10. According to figures presented to a conference of the Royal College of Physicians in May 2004 by Professor Konrad Jamrozik of Imperial College London exposure to secondhand smoke at work leads to approximately 700 deaths from these causes annually from lung cancer, heart disease and stroke combined (One hospitality worker dies every week from passive smoking, RCP, 17 May 2004). For comparison, the total number of deaths from all industrial accidents in the UK in 2002/3 was reported by the Health and Safety Executive as 226. Jamrozik also estimated that on average one worker in the hospitality industries dies from exposure to secondhand smoke each week.

Secondhand Smoke in the Workplace

11. Many UK workplaces are now non-smoking. White collar and office workers in particular are likely to benefit. However, many workplaces continue to permit smoking. Many such workplaces are operated by small firms and employ relatively low-paid staff. Workplace smoking is of course also common in the hospitality trades – restaurants, pubs, casinos etc. Using Government data, ASH has calculated that 2.2 million people work in places where smoking is allowed throughout and a further 10.7 million in places where smoking is allowed somewhere on the premises (Smoke Freedom Toolkit Published: Also Key Figures on Workplace Exposure).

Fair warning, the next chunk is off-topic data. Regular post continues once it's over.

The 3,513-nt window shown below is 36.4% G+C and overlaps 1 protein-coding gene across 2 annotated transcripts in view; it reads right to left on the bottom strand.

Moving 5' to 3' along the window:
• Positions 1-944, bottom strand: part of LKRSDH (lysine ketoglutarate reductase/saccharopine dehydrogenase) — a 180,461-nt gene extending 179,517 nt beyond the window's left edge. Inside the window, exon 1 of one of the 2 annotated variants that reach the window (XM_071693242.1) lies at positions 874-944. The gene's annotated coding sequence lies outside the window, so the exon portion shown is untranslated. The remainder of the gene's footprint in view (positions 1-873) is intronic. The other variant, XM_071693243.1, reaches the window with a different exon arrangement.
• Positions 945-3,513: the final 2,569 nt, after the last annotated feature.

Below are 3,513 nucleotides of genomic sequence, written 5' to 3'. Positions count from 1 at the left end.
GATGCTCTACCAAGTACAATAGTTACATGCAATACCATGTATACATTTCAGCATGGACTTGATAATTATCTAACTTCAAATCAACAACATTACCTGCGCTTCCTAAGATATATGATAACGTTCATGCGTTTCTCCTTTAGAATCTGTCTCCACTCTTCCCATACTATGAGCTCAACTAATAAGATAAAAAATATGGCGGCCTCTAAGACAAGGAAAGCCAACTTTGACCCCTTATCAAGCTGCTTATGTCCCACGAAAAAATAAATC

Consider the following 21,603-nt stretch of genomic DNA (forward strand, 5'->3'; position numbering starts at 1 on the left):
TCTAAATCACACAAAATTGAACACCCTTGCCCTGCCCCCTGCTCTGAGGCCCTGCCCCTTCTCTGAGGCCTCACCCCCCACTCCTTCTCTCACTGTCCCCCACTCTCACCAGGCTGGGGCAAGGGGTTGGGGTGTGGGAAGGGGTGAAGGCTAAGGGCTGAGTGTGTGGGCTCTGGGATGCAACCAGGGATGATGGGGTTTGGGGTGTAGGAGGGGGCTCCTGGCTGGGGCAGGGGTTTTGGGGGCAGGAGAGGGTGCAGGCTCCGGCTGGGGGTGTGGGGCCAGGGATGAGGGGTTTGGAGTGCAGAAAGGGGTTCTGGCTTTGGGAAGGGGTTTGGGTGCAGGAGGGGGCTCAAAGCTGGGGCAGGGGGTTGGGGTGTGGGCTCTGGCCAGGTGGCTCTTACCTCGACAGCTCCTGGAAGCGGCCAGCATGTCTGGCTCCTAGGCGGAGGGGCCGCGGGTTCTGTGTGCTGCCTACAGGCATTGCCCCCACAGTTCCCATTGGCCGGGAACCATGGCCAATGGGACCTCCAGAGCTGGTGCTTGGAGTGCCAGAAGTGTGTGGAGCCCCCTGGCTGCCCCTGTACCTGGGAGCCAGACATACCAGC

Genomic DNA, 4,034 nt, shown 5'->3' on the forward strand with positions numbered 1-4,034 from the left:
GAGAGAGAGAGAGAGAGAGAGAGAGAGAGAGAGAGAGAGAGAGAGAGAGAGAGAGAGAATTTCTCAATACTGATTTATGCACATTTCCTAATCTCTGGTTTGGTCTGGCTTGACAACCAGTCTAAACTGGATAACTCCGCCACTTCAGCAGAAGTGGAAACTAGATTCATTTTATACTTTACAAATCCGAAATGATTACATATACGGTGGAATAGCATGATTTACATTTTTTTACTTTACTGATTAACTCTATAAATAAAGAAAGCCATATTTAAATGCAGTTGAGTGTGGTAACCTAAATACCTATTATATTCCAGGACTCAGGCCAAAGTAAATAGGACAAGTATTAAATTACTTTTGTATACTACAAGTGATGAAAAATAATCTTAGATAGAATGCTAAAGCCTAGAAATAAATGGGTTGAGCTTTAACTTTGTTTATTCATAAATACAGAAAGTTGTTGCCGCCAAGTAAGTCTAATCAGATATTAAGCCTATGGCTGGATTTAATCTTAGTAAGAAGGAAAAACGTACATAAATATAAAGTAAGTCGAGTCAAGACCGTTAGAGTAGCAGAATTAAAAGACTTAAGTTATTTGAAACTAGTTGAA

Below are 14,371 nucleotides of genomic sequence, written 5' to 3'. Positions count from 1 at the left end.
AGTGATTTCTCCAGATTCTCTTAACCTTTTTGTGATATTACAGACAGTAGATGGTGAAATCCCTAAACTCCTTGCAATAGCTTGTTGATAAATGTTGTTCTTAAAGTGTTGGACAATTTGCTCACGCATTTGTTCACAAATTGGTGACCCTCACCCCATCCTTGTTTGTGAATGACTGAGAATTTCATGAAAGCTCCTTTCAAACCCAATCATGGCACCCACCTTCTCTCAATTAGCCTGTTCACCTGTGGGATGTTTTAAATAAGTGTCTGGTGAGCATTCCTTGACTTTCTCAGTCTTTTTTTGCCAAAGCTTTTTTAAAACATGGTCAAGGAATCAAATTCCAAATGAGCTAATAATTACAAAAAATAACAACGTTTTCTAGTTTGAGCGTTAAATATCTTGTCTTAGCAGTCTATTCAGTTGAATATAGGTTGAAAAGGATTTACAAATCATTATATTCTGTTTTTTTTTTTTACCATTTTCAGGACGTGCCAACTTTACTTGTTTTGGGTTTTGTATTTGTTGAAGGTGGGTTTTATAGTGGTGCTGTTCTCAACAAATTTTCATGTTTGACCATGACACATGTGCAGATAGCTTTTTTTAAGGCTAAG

12. Ventilation and similar systems cannot eliminate all smoke and therefore at best only reduce risk. Ventilation standards are voluntary and are designed for comfort, not for safety.  Studies show that ventilation systems are usually not well maintained, making them even less likely to be effective. It would require much higher ventilation rates than most commercial systems offer to reduce health risks significantly (although even these would not be fully effective). Such systems would be very expensive, noisy and would cause discomfort and are therefore most unlikely to be installed in commercial premises. (See www.repace.com for the work of James Repace and associates. Repace is an international expert on smoking and ventilation.)

13. It is known that ending smoking in workplaces is a simple and cost-effective way to encourage smokers to quit. The Wanless Report stated that: “the voluntary approach to smoking in the workplace has had limited success” and that “Some studies estimate that a workplace smoking ban in England might reduce smoking prevalence by around 4 percentage points – equivalent to a reduction from the present 27 per cent prevalence rate to 23 per cent if a comprehensive workplace ban were introduced in this country.” (Box 4.2).